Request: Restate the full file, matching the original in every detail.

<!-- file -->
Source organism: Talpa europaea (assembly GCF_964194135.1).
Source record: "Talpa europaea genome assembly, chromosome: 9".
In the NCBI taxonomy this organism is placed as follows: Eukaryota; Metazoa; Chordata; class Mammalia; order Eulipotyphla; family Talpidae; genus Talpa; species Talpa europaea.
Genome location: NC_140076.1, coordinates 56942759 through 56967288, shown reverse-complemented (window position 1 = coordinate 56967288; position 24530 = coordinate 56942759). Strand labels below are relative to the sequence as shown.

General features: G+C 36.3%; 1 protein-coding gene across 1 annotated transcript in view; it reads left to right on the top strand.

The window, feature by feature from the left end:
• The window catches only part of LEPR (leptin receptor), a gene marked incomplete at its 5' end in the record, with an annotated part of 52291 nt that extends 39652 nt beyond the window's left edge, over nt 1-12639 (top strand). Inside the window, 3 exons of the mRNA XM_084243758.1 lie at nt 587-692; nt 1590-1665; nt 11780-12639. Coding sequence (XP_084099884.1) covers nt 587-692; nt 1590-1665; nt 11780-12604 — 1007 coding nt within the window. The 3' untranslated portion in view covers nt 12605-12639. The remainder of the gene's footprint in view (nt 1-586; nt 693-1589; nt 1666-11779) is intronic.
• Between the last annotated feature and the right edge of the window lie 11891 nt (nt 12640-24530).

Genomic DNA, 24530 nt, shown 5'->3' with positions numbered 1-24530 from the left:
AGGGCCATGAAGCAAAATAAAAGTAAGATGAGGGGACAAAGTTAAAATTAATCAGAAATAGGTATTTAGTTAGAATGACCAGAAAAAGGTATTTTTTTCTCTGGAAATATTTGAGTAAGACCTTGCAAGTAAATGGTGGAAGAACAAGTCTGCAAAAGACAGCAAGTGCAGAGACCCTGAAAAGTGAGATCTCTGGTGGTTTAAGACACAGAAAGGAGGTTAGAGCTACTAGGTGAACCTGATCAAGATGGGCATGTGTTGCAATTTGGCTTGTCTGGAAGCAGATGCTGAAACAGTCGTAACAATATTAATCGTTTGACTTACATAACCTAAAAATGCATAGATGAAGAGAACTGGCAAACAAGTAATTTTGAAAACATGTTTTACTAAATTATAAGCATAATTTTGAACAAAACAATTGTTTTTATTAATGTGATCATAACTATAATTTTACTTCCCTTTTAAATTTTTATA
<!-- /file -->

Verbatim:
Source organism: Talpa europaea (assembly GCF_964194135.1).
Source record: "Talpa europaea genome assembly, chromosome: 9".
In the NCBI taxonomy this organism is placed as follows: Eukaryota; Metazoa; Chordata; class Mammalia; order Eulipotyphla; family Talpidae; genus Talpa; species Talpa europaea.
Genome location: NC_140076.1, coordinates 56942759 through 56967288, shown reverse-complemented (window position 1 = coordinate 56967288; position 24530 = coordinate 56942759). Strand labels below are relative to the sequence as shown.

General features: G+C 36.3%; 1 protein-coding gene across 1 annotated transcript in view; it reads left to right on the top strand.

The window, feature by feature from the left end:
• The window catches only part of LEPR (leptin receptor), a gene marked incomplete at its 5' end in the record, with an annotated part of 52291 nt that extends 39652 nt beyond the window's left edge, over nt 1-12639 (top strand). Inside the window, 3 exons of the mRNA XM_084243758.1 lie at nt 587-692; nt 1590-1665; nt 11780-12639. Coding sequence (XP_084099884.1) covers nt 587-692; nt 1590-1665; nt 11780-12604 — 1007 coding nt within the window. The 3' untranslated portion in view covers nt 12605-12639. The remainder of the gene's footprint in view (nt 1-586; nt 693-1589; nt 1666-11779) is intronic.
• Between the last annotated feature and the right edge of the window lie 11891 nt (nt 12640-24530).

Genomic DNA, 24530 nt, shown 5'->3' with positions numbered 1-24530 from the left:
AGGGCCATGAAGCAAAATAAAAGTAAGATGAGGGGACAAAGTTAAAATTAATCAGAAATAGGTATTTAGTTAGAATGACCAGAAAAAGGTATTTTTTTCTCTGGAAATATTTGAGTAAGACCTTGCAAGTAAATGGTGGAAGAACAAGTCTGCAAAAGACAGCAAGTGCAGAGACCCTGAAAAGTGAGATCTCTGGTGGTTTAAGACACAGAAAGGAGGTTAGAGCTACTAGGTGAACCTGATCAAGATGGGCATGTGTTGCAATTTGGCTTGTCTGGAAGCAGATGCTGAAACAGTCGTAACAATATTAATCGTTTGACTTACATAACCTAAAAATGCATAGATGAAGAGAACTGGCAAACAAGTAATTTTGAAAACATGTTTTACTAAATTATAAGCATAATTTTGAACAAAACAATTGTTTTTATTAATGTGATCATAACTATAATTTTACTTCCCTTTTAAATTTTTATA